The Institute for the Study of Employee Ownership and Profit Sharing at Rutgers University School of Management and Labor Relations conducted an original study to examine employee stock ownership plans (ESOP) and their ability to build assets for low- to moderate-income employees and their families. Funded by the W.K. Kellogg Foundation, the study attempts to answer the question, “Can ESOPs contribute to building the assets of low- and moderate-income employees?”
The study, entitled “Building the Assets of Low and Moderate Income Workers and their Families: The Role of Employee Ownership,” includes interviews with 195 employee owners from 21 companies located in 16 states ranging from 75 to 18,000 employees. It was conducted from June 2015 through August 2018. The primary interviewees included women and people of color with at least 15 years of tenure. The study defines assets to include varying forms, such as home ownership, cash savings, inheritances, vehicles, retirement accounts (stocks and bonds), education, job skills, good health and support. Below are some key findings:
- The national 25th percentile of retirement savings for those low- to moderate-income employees with ESOPs was $113,325 ($23,825 401(k) and $89,500 ESOP), while the 25th percentile of savings for low- to moderate-income employees without an ESOP was $10.
- Of the low- to moderate-income workers with an ESOP account, those ages 60 to 64 have more than 10 times the median savings of employees nationally.
- Women in ESOP-owned companies reported gaining confidence and leadership skills through training and attendance at conferences. By gaining more confidence, women employee owners could advocate for various certificates that enabled them to advance within companies normally requiring a college degree.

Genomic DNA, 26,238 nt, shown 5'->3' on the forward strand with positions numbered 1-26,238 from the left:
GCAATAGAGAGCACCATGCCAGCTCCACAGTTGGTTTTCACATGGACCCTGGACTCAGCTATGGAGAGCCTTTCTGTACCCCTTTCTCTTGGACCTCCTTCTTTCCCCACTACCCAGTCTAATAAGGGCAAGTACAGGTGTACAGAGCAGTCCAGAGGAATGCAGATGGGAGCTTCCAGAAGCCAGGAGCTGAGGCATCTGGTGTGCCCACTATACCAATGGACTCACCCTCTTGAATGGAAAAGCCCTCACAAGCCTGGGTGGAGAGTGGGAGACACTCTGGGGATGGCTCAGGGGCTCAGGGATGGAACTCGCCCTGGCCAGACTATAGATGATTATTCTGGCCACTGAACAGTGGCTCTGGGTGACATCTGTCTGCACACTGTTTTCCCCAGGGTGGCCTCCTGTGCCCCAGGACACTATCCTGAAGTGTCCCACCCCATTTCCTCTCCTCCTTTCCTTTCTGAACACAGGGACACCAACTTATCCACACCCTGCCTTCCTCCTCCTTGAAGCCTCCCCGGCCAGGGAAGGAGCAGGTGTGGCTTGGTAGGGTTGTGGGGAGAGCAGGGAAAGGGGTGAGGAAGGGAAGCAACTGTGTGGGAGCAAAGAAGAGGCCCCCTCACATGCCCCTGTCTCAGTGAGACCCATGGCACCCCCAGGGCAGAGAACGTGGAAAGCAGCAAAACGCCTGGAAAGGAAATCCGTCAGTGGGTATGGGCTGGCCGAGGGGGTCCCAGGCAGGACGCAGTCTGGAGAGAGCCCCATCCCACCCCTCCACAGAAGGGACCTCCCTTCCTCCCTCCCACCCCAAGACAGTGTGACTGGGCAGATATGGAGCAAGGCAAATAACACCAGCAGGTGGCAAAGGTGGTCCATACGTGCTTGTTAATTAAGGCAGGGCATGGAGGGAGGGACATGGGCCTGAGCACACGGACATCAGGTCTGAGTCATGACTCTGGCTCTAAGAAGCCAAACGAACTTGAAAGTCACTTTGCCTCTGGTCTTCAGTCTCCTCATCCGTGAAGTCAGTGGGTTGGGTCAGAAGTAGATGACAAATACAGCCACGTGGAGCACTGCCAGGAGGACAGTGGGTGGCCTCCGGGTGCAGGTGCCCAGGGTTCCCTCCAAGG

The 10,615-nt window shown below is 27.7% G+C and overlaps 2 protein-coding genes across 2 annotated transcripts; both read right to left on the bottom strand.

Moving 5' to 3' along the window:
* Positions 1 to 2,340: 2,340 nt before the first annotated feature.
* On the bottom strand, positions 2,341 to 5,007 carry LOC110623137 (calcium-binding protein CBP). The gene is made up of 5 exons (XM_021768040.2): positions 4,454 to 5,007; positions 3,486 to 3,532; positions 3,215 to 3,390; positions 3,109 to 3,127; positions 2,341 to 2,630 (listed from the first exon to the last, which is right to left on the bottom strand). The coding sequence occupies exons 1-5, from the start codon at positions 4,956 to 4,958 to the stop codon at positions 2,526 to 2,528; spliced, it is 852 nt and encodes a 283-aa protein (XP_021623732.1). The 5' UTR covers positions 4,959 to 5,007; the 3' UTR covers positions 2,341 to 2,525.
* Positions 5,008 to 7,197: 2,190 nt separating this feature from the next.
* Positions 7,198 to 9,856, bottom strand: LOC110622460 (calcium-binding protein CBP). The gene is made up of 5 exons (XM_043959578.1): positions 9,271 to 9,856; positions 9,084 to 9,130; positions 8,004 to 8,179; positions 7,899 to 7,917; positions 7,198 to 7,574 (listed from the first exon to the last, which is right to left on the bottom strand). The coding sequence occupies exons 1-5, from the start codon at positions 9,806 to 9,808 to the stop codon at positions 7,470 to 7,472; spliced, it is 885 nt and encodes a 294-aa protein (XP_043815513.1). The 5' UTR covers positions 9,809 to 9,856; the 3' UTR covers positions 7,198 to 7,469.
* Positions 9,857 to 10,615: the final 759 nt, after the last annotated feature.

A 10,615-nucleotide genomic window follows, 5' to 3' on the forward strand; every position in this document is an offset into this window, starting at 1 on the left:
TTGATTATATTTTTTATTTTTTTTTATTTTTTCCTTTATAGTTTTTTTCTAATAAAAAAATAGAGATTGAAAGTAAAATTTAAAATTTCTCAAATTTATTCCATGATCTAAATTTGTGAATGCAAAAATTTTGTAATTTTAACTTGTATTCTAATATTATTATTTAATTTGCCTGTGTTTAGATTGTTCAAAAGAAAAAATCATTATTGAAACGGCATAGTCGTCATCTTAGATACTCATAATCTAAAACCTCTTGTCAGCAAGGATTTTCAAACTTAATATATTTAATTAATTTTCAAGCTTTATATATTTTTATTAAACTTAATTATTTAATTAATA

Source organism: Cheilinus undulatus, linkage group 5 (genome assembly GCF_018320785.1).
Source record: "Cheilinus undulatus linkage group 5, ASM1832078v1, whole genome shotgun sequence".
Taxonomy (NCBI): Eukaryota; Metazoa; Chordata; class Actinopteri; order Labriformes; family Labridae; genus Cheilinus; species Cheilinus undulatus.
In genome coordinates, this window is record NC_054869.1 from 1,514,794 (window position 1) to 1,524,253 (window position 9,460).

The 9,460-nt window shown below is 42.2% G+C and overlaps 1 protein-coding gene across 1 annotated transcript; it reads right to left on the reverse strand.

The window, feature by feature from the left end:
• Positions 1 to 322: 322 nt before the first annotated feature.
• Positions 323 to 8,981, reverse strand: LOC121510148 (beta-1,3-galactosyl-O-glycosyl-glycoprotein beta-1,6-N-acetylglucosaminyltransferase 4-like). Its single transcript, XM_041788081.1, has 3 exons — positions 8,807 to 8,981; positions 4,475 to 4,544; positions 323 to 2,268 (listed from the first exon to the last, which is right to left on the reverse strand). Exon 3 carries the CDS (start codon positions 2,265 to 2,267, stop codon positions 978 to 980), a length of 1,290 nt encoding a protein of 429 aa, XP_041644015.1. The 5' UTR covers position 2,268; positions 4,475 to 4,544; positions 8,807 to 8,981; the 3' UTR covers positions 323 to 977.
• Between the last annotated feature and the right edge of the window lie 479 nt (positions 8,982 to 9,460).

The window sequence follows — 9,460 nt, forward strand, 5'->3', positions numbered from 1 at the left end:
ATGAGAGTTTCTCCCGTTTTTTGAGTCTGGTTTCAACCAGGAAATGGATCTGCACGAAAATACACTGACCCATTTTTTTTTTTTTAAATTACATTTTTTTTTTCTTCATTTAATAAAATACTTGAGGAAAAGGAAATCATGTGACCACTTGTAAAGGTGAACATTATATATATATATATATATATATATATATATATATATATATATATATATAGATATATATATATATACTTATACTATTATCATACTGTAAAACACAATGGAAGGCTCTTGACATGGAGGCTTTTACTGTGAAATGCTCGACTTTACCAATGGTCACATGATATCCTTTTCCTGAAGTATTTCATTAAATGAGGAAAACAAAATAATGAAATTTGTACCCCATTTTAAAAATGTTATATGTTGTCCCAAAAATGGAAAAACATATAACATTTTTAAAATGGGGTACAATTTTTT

- Many employee owners expect to transfer asset wealth to their children during retirement. This is a break in the cycle, as these same individuals reported having to support their own parents during retirement. The median wealth of Latino ESOP employees interviewed is nearly 12 times the wealth of the national median for Latino households. Similarly, black ESOP employees have approximately three times the wealth of black households nationally.
This study indicates that while ESOPs don’t eliminate gender and racial wealth inequality, they significantly reduce the gaps. ESOPs are a powerful mechanism to help build assets in low- to moderate-income employees, as they accumulate without requiring employee contributions that reduce family budgets, aren’t taxed until distributions are paid and don’t count against asset limits for social services for low-income employees.
The full results of the study can be found on Rutgers University's website. To learn more about ESOPs, reach out to your BKD trusted advisor or use the Contact Us form below.